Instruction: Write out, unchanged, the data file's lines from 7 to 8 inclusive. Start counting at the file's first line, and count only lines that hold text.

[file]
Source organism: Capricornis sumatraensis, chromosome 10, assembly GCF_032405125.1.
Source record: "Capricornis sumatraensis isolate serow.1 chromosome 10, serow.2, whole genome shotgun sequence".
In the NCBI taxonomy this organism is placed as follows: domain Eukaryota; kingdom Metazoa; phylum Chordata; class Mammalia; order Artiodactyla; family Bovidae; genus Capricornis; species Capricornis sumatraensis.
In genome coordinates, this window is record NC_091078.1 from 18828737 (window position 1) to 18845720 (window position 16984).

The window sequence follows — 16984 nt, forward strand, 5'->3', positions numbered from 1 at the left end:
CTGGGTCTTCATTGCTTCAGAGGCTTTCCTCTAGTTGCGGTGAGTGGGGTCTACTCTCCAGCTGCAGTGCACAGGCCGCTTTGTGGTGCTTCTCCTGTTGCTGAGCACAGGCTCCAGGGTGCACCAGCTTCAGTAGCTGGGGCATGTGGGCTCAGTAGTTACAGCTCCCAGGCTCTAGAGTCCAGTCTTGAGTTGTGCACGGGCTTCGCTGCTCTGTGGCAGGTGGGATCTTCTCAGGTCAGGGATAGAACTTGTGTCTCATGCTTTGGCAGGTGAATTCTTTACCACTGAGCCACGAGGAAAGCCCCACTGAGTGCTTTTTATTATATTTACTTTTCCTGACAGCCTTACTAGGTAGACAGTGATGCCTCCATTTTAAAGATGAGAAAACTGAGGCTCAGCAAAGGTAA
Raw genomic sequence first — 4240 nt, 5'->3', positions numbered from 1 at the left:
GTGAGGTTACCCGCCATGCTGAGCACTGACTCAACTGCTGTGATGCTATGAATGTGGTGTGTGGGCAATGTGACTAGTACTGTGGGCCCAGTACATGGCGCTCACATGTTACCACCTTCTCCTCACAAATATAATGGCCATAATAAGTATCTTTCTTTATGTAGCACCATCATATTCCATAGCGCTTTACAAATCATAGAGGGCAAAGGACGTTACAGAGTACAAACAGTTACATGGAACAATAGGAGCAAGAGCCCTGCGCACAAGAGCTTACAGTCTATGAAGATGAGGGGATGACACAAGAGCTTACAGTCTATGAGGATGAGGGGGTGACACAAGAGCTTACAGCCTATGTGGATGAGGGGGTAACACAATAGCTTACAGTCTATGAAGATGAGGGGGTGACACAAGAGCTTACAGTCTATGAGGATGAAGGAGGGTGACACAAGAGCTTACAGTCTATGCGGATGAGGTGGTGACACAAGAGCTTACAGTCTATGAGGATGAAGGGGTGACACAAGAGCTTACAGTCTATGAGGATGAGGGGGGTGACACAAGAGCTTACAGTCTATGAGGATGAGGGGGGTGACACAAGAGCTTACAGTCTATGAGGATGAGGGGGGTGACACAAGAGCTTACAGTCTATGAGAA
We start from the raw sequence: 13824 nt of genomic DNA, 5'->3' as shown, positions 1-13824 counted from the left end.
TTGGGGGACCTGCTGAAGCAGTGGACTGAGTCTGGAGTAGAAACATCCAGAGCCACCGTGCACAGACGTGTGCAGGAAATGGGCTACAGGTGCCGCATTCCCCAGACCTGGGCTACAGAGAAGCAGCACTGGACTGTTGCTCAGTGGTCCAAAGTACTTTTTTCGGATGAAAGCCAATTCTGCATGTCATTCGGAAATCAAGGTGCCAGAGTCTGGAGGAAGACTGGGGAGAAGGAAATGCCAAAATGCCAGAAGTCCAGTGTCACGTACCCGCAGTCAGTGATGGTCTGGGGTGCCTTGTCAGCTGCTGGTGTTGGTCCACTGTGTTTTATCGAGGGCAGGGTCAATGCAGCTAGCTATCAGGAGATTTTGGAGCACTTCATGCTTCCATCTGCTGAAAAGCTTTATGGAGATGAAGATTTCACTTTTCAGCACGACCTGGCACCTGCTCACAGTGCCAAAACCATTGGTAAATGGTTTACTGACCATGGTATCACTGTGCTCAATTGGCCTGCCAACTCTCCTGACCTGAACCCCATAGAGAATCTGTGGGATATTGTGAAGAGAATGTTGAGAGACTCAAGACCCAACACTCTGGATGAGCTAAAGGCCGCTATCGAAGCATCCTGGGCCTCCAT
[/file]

Raw genomic sequence first — 4240 nt, 5'->3', positions numbered from 1 at the left:
GTGAGGTTACCCGCCATGCTGAGCACTGACTCAACTGCTGTGATGCTATGAATGTGGTGTGTGGGCAATGTGACTAGTACTGTGGGCCCAGTACATGGCGCTCACATGTTACCACCTTCTCCTCACAAATATAATGGCCATAATAAGTATCTTTCTTTATGTAGCACCATCATATTCCATAGCGCTTTACAAATCATAGAGGGCAAAGGACGTTACAGAGTACAAACAGTTACATGGAACAATAGGAGCAAGAGCCCTGCGCACAAGAGCTTACAGTCTATGAAGATGAGGGGATGACACAAGAGCTTACAGTCTATGAGGATGAGGGGGTGACACAAGAGCTTACAGCCTATGTGGATGAGGGGGTAACACAATAGCTTACAGTCTATGAAGATGAGGGGGTGACACAAGAGCTTACAGTCTATGAGGATGAAGGAGGGTGACACAAGAGCTTACAGTCTATGCGGATGAGGTGGTGACACAAGAGCTTACAGTCTATGAGGATGAAGGGGTGACACAAGAGCTTACAGTCTATGAGGATGAGGGGGGTGACACAAGAGCTTACAGTCTATGAGGATGAGGGGGGTGACACAAGAGCTTACAGTCTATGAGGATGAGGGGGGTGACACAAGAGCTTACAGTCTATGAGAA